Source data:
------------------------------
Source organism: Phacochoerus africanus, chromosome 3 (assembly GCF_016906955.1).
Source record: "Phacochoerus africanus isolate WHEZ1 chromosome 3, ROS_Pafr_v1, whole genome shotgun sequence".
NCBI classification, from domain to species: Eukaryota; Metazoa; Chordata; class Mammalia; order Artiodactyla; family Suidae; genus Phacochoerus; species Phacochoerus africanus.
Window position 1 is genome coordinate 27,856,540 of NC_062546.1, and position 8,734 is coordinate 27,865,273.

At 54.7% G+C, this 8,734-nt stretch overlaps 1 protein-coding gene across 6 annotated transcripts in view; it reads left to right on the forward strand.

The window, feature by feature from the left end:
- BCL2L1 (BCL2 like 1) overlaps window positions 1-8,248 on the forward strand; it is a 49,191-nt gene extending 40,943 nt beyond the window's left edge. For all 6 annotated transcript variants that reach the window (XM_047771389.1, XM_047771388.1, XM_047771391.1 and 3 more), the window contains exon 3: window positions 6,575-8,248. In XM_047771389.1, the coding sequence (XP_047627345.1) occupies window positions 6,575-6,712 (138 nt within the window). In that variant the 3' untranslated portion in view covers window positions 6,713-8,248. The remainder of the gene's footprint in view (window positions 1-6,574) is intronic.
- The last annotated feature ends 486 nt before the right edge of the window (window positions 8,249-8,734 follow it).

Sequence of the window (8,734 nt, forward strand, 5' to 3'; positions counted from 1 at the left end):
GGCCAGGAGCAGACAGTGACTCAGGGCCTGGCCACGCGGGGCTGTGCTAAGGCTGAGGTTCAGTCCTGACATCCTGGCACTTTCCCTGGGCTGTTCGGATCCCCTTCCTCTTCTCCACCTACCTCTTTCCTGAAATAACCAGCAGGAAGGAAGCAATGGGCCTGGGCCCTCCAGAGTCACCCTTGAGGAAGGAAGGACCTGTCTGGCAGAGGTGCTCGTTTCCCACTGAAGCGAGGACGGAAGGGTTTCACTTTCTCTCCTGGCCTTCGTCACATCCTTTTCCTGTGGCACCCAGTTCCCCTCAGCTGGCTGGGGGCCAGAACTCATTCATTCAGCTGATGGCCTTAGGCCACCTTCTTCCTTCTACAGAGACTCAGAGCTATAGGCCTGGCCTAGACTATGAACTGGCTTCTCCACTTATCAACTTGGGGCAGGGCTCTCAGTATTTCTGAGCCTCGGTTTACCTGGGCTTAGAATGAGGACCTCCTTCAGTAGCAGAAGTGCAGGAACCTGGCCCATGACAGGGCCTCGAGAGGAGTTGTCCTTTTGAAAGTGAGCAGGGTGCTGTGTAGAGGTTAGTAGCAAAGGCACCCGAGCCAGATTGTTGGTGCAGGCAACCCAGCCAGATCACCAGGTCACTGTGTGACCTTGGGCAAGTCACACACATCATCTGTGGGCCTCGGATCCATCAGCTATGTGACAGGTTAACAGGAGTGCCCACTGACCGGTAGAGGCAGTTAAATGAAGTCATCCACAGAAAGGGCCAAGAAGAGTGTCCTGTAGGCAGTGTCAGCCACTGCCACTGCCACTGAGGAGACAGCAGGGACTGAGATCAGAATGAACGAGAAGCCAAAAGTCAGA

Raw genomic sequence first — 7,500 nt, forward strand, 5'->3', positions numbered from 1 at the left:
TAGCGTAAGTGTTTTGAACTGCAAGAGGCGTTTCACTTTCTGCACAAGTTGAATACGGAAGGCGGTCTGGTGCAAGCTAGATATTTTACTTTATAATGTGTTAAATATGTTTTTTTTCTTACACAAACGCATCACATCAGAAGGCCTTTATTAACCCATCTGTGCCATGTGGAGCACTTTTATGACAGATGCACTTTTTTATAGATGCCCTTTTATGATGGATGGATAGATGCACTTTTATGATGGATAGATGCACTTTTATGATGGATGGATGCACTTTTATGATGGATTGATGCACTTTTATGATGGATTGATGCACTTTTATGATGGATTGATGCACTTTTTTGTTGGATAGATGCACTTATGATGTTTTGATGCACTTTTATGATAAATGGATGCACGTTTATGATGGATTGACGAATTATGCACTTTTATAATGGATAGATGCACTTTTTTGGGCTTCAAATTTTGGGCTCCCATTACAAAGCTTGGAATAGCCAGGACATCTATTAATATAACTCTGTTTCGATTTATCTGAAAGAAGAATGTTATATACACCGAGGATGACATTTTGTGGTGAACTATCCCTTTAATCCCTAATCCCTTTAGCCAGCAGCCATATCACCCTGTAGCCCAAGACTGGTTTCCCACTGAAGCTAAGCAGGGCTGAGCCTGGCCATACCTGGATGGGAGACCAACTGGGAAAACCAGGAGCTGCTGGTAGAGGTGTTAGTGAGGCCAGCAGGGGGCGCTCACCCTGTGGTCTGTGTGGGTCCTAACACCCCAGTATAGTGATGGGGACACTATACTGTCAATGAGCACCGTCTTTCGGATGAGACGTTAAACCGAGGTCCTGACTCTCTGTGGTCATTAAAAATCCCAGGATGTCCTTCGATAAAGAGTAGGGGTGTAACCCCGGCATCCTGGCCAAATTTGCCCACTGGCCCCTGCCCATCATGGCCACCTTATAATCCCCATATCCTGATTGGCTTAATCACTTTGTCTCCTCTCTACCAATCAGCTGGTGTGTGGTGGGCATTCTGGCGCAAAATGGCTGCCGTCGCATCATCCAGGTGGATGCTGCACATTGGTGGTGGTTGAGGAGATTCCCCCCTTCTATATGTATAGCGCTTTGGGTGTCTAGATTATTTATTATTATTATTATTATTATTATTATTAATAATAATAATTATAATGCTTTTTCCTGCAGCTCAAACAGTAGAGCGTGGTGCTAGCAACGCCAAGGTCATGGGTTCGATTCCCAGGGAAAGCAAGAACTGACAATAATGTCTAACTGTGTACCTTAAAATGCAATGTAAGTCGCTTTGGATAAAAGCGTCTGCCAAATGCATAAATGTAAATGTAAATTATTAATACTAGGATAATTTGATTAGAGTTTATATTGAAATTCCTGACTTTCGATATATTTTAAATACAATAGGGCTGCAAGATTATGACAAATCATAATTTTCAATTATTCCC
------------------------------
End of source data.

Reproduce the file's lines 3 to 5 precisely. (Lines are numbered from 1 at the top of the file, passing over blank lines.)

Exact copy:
NCBI classification, from domain to species: Eukaryota; Metazoa; Chordata; class Mammalia; order Artiodactyla; family Suidae; genus Phacochoerus; species Phacochoerus africanus.
Window position 1 is genome coordinate 27,856,540 of NC_062546.1, and position 8,734 is coordinate 27,865,273.

At 54.7% G+C, this 8,734-nt stretch overlaps 1 protein-coding gene across 6 annotated transcripts in view; it reads left to right on the forward strand.